Steven M. Sipple: Pederson brought about his own timely demise

Steve Pederson will go down as the AD who stripped Nebraska football of nearly everything that made it unique for four decades. It's not exactly what we expected from the North Platte native
2007-10-15T19:00:00Z Steven M. Sipple: Pederson brought about his own timely demise
October 15, 2007 7:00 pm

You didn’t want to kick the guy as he went out the door Monday.

But you probably were glad to hold it for him.

Steve Pederson’s hiring as Nebraska’s athletic director was greeted with toasts and cheers five years ago.

His firing elicited the same reaction in most quarters.

You always got the feeling Pederson was trying just a little too hard to create his own legacy at Nebraska, and in a sense he did.

He’ll go down as the AD who stripped Nebraska football of nearly everything that made it unique for four decades. It’s not exactly what we expected from the North Platte native with deep roots in the program’s exalted past.

Pederson hired an ex-NFL coach who has made it feel a little too much like the NFL down on Stadium Drive. Pederson figured four years ago that Nebraska needed to change its ways. He had the audacity to level a unique culture and replace it with one that, best I can tell, emphasizes its potential to send players to the NFL.

That probably helps explain the 2007 Nebraska team’s lack of chemistry and overall effort, traits that have resulted in some of the program’s worst showings in the modern era.

“To see the way the program’s declined, it’s heart-wrenching,” said former Nebraska offensive lineman Matt Hoskinson.

However, Nebraska football’s precipitous decline under Bill Callahan wasn’t the primary reason for Pederson’s firing. It was his management style. The culture Pederson fostered in the athletic department had become a deep concern for Chancellor Harvey Perlman. Pederson had lost the support of many people who had supported him initially.

Indeed, top lieutenants were dropping like flies. Some who have worked in the athletic department will tell you Pederson created a culture of fear. He used fear as a motivator, they say. Employees looked over their shoulders. The culture felt oppressive and wore out some folks.

Nebraska’s sudden vulnerability on the gridiron emboldened some of those folks to seek out Perlman with their concerns about Pederson. The two factors generated a perfect storm of sorts, at least if you’re in the anti-Pederson camp.

Perlman decided Pederson had to go, and one could surmise that Paul Meyers’ surprise decision two weeks ago to leave the athletic department essentially represented the tipping point in Perlman’s decision-making process.

Meyers, an associate athletic director and former Husker baseball All-American, was a key figure in attracting million-dollar gifts to the athletic department. Howard Hawks, a university regent and one of the most prominent boosters, was among those rocked by Meyers’ decision to leave NU.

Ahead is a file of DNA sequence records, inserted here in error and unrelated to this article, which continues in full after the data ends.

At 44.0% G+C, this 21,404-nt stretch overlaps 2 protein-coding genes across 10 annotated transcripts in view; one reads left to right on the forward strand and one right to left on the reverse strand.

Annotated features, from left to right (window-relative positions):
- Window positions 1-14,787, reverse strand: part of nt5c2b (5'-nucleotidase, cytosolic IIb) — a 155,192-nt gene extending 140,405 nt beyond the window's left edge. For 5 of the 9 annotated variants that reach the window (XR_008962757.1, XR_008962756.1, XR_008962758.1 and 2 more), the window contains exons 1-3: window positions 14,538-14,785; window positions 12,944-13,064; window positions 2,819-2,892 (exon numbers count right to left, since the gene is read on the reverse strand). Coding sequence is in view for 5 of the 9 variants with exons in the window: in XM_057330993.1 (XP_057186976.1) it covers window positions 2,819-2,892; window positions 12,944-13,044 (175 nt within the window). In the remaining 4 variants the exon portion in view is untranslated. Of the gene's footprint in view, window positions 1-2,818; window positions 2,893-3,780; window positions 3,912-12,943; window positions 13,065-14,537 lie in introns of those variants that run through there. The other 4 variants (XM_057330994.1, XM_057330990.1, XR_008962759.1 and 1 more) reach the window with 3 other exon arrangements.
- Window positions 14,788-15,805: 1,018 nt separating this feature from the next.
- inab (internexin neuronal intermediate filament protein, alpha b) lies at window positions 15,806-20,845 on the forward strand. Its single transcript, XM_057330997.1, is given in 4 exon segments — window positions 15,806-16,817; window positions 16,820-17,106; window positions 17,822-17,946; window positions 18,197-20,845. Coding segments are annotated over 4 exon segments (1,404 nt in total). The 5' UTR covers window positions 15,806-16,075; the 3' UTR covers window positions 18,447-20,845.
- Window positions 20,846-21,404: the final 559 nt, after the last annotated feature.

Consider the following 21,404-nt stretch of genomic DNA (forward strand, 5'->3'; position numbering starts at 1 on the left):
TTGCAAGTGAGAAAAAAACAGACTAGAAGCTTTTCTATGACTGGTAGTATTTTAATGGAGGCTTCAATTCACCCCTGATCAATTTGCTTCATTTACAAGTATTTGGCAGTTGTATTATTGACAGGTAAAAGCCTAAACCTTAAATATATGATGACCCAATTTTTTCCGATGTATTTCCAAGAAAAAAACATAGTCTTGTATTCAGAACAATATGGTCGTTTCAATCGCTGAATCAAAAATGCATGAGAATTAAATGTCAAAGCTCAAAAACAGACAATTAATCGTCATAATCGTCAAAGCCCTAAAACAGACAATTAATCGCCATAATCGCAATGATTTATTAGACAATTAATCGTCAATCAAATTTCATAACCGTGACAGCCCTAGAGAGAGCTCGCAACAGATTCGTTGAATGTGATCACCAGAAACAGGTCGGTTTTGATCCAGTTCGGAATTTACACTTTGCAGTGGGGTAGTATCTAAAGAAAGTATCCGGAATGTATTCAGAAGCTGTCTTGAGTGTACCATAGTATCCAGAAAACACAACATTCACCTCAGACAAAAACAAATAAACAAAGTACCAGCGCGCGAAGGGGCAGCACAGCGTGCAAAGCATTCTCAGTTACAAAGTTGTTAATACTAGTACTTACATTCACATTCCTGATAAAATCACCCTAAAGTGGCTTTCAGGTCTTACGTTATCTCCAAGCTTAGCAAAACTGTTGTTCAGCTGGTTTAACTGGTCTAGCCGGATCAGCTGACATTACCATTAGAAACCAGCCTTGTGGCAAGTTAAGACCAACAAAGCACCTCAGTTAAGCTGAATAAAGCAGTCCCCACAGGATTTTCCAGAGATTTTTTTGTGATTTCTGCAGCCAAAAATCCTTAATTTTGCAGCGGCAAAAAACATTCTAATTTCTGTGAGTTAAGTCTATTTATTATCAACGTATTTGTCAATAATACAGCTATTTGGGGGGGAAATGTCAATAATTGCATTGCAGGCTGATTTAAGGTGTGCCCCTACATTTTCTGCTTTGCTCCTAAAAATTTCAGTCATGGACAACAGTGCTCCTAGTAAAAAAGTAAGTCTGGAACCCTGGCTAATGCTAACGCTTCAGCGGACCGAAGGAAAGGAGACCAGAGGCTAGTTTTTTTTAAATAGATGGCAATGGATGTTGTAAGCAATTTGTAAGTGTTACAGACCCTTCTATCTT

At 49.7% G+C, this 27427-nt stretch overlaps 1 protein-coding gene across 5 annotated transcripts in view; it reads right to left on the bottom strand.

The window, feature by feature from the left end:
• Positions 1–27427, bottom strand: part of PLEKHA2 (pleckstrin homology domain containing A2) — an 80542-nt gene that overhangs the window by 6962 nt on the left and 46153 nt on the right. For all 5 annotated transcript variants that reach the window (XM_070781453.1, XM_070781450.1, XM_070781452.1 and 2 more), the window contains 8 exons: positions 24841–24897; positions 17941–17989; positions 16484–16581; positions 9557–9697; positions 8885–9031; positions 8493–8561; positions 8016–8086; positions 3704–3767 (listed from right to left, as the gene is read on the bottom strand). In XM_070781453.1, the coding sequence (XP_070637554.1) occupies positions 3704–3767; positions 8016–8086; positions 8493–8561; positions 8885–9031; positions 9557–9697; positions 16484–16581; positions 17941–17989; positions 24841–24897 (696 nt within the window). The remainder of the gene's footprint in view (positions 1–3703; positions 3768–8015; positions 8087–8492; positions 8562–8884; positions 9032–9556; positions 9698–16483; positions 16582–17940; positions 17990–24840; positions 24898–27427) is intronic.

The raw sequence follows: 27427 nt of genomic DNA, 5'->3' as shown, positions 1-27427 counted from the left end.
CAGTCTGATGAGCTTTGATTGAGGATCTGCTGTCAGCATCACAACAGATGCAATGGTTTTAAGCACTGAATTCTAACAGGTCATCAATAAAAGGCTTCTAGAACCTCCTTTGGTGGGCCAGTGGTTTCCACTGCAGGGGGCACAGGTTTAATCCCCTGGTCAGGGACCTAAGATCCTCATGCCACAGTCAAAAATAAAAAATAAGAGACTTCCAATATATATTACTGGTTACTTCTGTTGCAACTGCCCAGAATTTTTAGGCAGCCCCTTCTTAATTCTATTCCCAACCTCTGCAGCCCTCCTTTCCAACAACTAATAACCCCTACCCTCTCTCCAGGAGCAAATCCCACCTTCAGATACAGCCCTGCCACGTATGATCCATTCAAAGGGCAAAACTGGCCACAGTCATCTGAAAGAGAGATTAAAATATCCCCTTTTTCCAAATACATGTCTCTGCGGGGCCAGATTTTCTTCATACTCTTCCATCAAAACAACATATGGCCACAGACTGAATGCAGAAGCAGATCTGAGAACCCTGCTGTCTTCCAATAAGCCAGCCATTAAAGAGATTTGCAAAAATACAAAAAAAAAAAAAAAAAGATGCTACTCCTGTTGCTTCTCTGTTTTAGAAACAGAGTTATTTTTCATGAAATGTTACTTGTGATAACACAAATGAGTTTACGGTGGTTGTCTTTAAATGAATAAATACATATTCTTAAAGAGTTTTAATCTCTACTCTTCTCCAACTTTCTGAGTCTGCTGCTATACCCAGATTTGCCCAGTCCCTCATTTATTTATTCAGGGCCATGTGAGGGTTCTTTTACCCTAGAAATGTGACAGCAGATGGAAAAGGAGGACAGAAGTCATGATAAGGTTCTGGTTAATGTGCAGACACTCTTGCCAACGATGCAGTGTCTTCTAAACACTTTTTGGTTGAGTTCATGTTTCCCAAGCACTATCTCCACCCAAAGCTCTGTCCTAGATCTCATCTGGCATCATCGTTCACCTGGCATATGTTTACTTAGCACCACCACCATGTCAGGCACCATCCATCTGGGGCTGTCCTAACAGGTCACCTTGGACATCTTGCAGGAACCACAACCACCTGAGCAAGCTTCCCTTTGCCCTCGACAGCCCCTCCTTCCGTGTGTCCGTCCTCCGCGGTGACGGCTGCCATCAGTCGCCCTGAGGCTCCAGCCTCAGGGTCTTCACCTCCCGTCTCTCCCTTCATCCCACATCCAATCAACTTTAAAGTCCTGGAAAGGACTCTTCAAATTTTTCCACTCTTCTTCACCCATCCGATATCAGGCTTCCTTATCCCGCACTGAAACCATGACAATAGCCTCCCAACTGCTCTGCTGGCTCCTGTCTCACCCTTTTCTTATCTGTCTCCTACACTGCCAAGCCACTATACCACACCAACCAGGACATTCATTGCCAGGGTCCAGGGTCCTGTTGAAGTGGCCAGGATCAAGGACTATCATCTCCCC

Pederson suddenly had some explaining to do, and Perlman evidently didn’t like what he heard.

In short, Pederson had become a Nixonesque figure. He could be deceptive in the eyes of many. He wasn’t always trustworthy.

What’s more, Pederson no longer was making a strong connection with many donors, fans and former athletes.

“The alienation, he brought that on himself,” said Hoskinson, voicing a familiar complaint among ex-Huskers. “We never knew what was going on. Steve would say, ‘Just trust me.’ But he wouldn’t give you a reason.

“For a ton of guys, this (firing) comes as a sense of relief. I know that sounds negative. But we care that much.”

Tony Davis, a hard-charging Husker fullback from the 1970s, seemed energized by Pederson’s firing, “because of the obvious,” he said.

“The loss of our identity was very concerning to me and to everyone who has worn the uniform,” the Tecumseh native said.

Nebraska’s football program now has an “every-program” feel about it. That’s what bothers many people the most. Pederson, through his hiring of Callahan, essentially robbed many fans of something they held dear to their hearts — a football program that felt like no other. Maybe it can return.

The next athletic director — and the next head coach — absolutely should have Nebraska roots. Ideally, Tom Osborne becomes the next AD, or perhaps Barry Alvarez, or Dave Rimington. The NU brass tried to look outside the Big Red loop for help after Frank Solich was fired. Pederson seemed bent on hiring an NFL coach. It’s been a terrible fit. Now it’s time to turn to someone familiar.

It’s too early to speculate. But it’s not too early to say the AD should be somebody with a deep understanding of the Husker culture and tradition. It should be somebody with the presence of mind to understand the importance of the program’s uniqueness to millions in Husker Nation.

Fans simply want that “feeling” back. It has to happen.

In a sense, Perlman completed only half the job Monday. He also should have fired the coaching staff, effective at the end of the year. The program has sunk to depths nobody could have imagined. It’s time to cut the cord. But that’s another column for another day.

Perlman made a strong move in firing Pederson.

“There is no joy in my heart for having to do this,” Perlman said.

There is no joy in my heart for having to write this. Pederson no doubt returned to Nebraska in December of 2002 with noble intentions. Maybe he just became carried away with his power. Maybe he became a tad arrogant. Whatever.

There is no joy in seeing any person get fired. In this case, however, it was clearly the right move at the right time.

Reach Steven M. Sipple at 473-7440 or

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